- Many therapists offer a complimentary consultation which is always a good way to at least get an initial impression and felt a sense as to what they are like. You get a chance to feel what it is like to be in their presence or to hear their voice over the phone and then notice how you respond to them and how they respond to you.
- Having a solid therapeutic relationship is key to building the foundation of trust and then the rest can flow from there. It is a real relationship and it is so incredibly important that the “fit” and connection is there.
Go for the complimentary consultation to check the right fit
- First things first, why do you want to go to therapy? What are you looking to work on or get help with? These are important questions to ask yourself in order to find a therapist that specializes in your area of need.
- Next, what is my financial situation? Am I looking for someone in my insurance network? Can I pay out of pocket?
After addressing those two important questions, the search begins.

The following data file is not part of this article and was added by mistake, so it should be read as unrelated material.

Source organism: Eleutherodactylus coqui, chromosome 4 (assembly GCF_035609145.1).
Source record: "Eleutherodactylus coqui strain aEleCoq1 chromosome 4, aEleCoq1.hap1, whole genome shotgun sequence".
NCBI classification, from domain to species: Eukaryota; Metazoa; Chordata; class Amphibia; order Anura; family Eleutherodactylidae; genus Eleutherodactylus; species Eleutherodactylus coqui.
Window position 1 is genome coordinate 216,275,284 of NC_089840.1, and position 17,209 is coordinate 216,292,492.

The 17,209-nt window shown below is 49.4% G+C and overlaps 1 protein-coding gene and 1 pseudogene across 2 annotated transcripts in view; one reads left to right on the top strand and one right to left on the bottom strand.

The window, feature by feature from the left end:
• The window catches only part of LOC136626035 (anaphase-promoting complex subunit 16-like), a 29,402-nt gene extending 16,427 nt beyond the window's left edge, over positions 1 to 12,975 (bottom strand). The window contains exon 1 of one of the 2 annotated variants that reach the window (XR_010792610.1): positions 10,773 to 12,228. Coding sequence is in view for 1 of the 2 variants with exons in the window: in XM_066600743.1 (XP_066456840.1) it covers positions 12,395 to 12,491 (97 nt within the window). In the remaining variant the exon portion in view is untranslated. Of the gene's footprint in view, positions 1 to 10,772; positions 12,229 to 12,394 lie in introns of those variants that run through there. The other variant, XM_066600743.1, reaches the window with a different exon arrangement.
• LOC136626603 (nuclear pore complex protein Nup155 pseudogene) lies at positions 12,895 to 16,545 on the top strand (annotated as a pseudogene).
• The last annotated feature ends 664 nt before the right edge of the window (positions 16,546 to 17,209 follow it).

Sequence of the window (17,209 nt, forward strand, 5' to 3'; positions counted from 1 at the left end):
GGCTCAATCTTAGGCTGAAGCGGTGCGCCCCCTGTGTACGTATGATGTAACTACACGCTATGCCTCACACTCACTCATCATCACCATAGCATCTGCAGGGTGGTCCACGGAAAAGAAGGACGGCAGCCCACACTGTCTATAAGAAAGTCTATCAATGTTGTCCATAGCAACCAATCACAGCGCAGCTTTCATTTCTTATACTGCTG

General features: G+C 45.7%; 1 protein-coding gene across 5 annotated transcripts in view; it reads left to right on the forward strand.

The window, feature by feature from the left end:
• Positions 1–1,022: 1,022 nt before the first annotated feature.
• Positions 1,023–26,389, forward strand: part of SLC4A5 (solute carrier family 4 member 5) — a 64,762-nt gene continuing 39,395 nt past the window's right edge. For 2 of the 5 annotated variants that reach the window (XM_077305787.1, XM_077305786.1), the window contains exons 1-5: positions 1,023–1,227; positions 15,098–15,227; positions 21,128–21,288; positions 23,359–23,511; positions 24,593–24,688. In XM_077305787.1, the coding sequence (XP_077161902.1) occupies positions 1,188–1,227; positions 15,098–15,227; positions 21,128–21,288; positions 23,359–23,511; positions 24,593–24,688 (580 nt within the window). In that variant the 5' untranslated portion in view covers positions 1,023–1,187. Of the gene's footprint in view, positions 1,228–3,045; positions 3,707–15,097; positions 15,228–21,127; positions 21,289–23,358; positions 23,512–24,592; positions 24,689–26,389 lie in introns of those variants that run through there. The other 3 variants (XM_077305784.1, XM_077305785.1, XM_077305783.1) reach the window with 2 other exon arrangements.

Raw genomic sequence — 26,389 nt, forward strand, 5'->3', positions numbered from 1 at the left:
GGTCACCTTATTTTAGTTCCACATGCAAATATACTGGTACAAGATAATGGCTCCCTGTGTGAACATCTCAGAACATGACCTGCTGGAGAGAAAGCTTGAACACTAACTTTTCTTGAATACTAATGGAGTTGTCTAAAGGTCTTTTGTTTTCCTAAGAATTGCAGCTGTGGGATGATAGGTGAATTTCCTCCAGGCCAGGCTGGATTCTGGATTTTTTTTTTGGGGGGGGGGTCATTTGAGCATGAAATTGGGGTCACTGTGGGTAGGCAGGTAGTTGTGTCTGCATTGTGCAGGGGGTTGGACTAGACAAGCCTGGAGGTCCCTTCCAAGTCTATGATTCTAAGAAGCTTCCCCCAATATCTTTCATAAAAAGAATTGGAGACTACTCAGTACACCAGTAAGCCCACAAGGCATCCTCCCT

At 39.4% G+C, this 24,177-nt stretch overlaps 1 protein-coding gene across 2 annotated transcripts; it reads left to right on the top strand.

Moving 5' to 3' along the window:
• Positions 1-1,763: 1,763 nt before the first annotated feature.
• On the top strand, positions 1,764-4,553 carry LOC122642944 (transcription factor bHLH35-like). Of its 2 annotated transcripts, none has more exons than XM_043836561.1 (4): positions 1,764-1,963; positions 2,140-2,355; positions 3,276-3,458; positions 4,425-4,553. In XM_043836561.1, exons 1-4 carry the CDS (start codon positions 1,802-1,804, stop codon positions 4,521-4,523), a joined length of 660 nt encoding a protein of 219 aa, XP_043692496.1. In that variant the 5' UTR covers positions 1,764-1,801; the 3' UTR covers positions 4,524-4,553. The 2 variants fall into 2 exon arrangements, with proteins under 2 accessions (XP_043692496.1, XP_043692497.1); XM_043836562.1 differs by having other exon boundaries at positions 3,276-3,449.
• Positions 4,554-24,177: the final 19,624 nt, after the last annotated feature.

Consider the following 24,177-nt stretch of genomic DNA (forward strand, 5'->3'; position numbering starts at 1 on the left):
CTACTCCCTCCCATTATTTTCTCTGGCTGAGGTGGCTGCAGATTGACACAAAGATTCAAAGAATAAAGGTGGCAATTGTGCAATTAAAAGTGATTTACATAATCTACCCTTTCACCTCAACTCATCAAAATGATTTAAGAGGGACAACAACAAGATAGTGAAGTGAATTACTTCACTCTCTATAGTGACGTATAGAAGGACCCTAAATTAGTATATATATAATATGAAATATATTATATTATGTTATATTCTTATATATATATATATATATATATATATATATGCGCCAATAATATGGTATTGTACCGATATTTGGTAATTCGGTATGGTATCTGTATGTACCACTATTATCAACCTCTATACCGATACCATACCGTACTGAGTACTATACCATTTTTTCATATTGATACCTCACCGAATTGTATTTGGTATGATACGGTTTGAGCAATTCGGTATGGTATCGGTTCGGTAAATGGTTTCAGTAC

- If you choose to go through your insurance network, I highly encourage you to contact the insurance company (typically this can be done via their website) to find providers in your network in your area.
- Then, research! Take those names, put them into a search engine. Check out their website.
- Read their blogs, statements, experience, and areas of expertise. Finally, reach out to the therapist.
- It is important to interview that therapist of your choice before scheduling. Ask any questions you may have, verify they take your mode of payment, and if you like them, schedule away!
Analyze your needs and then work on finding the best therapist Tweet this
There are basically two ways to find a good relationship therapist.
- The first way is to ask someone you trust for a referral. This can be your doctor, attorney, clergy or a friend who’s engaged in Relationship Therapy and had good results.
- The second way to narrow your search is to go online. There are many directories which screen a therapist’s credentials before listing them.
What to look for?